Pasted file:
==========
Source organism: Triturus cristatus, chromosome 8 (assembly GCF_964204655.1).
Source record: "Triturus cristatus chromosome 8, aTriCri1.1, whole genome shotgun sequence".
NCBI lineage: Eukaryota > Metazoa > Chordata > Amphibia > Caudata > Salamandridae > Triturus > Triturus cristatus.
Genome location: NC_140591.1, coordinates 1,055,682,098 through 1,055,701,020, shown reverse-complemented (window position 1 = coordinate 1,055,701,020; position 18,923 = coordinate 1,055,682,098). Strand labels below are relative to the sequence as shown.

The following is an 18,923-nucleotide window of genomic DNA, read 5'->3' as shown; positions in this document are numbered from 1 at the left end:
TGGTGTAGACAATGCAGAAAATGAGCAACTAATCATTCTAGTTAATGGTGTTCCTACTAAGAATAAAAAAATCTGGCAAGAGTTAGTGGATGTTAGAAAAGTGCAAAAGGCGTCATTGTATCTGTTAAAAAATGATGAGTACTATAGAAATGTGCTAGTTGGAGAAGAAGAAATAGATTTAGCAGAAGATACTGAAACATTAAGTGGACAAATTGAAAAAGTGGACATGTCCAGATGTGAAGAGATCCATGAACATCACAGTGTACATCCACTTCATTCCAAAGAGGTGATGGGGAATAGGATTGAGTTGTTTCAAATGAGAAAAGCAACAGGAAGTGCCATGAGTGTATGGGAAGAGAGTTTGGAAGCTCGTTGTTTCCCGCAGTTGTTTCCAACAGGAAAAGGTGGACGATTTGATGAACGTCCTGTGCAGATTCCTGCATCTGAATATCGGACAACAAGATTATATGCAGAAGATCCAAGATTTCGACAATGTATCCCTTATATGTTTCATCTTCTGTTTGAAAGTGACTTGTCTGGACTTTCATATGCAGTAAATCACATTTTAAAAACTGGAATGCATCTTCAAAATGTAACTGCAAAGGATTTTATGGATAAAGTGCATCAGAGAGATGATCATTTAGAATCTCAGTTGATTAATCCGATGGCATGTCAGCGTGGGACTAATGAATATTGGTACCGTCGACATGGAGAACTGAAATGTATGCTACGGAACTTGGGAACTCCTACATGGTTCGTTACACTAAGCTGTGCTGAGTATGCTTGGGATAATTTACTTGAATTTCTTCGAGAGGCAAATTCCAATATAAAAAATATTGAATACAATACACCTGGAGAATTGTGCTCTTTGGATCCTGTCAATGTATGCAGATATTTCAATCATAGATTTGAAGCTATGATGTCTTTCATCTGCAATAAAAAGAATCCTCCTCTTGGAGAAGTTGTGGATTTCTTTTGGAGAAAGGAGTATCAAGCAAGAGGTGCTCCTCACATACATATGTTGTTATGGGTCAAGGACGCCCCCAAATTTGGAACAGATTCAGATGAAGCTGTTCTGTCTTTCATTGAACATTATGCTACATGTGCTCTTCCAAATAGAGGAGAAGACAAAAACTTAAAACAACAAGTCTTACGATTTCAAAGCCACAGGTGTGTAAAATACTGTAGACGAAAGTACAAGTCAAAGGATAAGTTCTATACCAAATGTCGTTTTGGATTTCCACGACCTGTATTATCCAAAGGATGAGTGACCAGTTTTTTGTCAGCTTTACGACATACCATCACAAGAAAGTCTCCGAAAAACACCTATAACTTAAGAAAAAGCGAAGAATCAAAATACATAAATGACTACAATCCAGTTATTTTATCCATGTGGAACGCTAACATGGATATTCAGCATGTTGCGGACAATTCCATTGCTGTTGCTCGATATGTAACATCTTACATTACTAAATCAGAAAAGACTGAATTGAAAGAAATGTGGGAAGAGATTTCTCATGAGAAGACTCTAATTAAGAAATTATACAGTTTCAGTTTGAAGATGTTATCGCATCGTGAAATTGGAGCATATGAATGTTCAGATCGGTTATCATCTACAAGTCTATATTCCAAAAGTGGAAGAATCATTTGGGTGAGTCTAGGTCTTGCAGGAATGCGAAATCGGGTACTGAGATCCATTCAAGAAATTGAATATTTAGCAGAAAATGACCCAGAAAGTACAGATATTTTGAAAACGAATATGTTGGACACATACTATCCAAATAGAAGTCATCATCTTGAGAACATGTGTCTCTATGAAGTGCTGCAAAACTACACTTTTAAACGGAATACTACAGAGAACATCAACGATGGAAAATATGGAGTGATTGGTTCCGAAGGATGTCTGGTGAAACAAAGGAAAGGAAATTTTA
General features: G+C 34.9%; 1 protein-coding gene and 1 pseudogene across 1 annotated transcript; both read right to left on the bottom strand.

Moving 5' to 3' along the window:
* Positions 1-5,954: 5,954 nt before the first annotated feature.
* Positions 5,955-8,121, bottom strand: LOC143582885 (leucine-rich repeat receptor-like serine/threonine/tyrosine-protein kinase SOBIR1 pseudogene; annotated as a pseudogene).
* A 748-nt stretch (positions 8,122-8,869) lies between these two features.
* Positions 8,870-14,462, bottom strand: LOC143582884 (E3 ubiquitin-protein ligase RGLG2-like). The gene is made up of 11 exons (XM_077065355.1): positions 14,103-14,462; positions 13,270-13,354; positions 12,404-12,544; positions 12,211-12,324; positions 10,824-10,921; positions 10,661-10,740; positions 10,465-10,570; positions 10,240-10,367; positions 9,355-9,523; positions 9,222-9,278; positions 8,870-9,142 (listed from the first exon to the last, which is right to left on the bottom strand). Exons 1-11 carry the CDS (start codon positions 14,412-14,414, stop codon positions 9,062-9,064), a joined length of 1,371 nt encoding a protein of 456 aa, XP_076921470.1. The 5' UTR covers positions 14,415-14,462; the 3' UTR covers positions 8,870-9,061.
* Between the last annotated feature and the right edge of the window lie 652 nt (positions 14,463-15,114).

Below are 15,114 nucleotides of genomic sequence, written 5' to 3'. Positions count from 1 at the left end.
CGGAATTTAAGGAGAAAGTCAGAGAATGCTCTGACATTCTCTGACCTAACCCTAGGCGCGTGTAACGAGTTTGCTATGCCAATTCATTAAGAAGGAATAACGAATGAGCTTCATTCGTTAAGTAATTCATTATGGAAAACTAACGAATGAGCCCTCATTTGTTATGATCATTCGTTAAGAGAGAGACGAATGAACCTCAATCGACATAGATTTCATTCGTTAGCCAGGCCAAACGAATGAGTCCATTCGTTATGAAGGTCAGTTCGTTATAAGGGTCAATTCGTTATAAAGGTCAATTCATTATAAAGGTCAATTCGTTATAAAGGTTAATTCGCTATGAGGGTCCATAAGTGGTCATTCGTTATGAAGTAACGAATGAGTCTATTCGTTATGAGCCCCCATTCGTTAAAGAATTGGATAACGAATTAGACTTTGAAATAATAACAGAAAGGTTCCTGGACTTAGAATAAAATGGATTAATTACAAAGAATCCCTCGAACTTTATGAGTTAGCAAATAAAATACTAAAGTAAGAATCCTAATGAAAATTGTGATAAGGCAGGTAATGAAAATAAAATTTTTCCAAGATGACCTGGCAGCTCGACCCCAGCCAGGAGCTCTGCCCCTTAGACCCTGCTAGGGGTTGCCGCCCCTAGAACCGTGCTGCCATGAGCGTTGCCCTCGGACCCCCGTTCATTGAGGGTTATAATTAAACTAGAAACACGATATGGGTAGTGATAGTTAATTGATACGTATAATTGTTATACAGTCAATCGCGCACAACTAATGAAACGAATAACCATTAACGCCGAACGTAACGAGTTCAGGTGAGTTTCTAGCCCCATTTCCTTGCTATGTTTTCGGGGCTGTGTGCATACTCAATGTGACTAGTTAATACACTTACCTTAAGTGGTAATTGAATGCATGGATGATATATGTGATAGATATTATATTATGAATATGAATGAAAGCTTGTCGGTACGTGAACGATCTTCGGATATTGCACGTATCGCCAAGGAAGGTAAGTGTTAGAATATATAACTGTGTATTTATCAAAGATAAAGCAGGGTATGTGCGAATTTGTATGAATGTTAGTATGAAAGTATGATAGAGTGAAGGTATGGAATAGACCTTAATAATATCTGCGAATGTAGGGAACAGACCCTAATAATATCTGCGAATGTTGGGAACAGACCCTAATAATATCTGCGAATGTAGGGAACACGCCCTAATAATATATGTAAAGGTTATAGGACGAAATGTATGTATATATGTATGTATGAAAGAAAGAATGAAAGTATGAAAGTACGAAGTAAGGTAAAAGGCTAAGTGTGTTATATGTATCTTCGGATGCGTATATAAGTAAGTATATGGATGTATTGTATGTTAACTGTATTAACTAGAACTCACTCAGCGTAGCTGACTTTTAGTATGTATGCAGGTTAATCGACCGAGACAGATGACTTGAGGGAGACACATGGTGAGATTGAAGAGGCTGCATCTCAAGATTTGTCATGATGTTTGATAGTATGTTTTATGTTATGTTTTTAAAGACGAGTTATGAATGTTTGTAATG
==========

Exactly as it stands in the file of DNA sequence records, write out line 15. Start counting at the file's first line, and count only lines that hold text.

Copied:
CGGAATTTAAGGAGAAAGTCAGAGAATGCTCTGACATTCTCTGACCTAACCCTAGGCGCGTGTAACGAGTTTGCTATGCCAATTCATTAAGAAGGAATAACGAATGAGCTTCATTCGTTAAGTAATTCATTATGGAAAACTAACGAATGAGCCCTCATTTGTTATGATCATTCGTTAAGAGAGAGACGAATGAACCTCAATCGACATAGATTTCATTCGTTAGCCAGGCCAAACGAATGAGTCCATTCGTTATGAAGGTCAGTTCGTTATAAGGGTCAATTCGTTATAAAGGTCAATTCATTATAAAGGTCAATTCGTTATAAAGGTTAATTCGCTATGAGGGTCCATAAGTGGTCATTCGTTATGAAGTAACGAATGAGTCTATTCGTTATGAGCCCCCATTCGTTAAAGAATTGGATAACGAATTAGACTTTGAAATAATAACAGAAAGGTTCCTGGACTTAGAATAAAATGGATTAATTACAAAGAATCCCTCGAACTTTATGAGTTAGCAAATAAAATACTAAAGTAAGAATCCTAATGAAAATTGTGATAAGGCAGGTAATGAAAATAAAATTTTTCCAAGATGACCTGGCAGCTCGACCCCAGCCAGGAGCTCTGCCCCTTAGACCCTGCTAGGGGTTGCCGCCCCTAGAACCGTGCTGCCATGAGCGTTGCCCTCGGACCCCCGTTCATTGAGGGTTATAATTAAACTAGAAACACGATATGGGTAGTGATAGTTAATTGATACGTATAATTGTTATACAGTCAATCGCGCACAACTAATGAAACGAATAACCATTAACGCCGAACGTAACGAGTTCAGGTGAGTTTCTAGCCCCATTTCCTTGCTATGTTTTCGGGGCTGTGTGCATACTCAATGTGACTAGTTAATACACTTACCTTAAGTGGTAATTGAATGCATGGATGATATATGTGATAGATATTATATTATGAATATGAATGAAAGCTTGTCGGTACGTGAACGATCTTCGGATATTGCACGTATCGCCAAGGAAGGTAAGTGTTAGAATATATAACTGTGTATTTATCAAAGATAAAGCAGGGTATGTGCGAATTTGTATGAATGTTAGTATGAAAGTATGATAGAGTGAAGGTATGGAATAGACCTTAATAATATCTGCGAATGTAGGGAACAGACCCTAATAATATCTGCGAATGTTGGGAACAGACCCTAATAATATCTGCGAATGTAGGGAACACGCCCTAATAATATATGTAAAGGTTATAGGACGAAATGTATGTATATATGTATGTATGAAAGAAAGAATGAAAGTATGAAAGTACGAAGTAAGGTAAAAGGCTAAGTGTGTTATATGTATCTTCGGATGCGTATATAAGTAAGTATATGGATGTATTGTATGTTAACTGTATTAACTAGAACTCACTCAGCGTAGCTGACTTTTAGTATGTATGCAGGTTAATCGACCGAGACAGATGACTTGAGGGAGACACATGGTGAGATTGAAGAGGCTGCATCTCAAGATTTGTCATGATGTTTGATAGTATGTTTTATGTTATGTTTTTAAAGACGAGTTATGAATGTTTGTAATG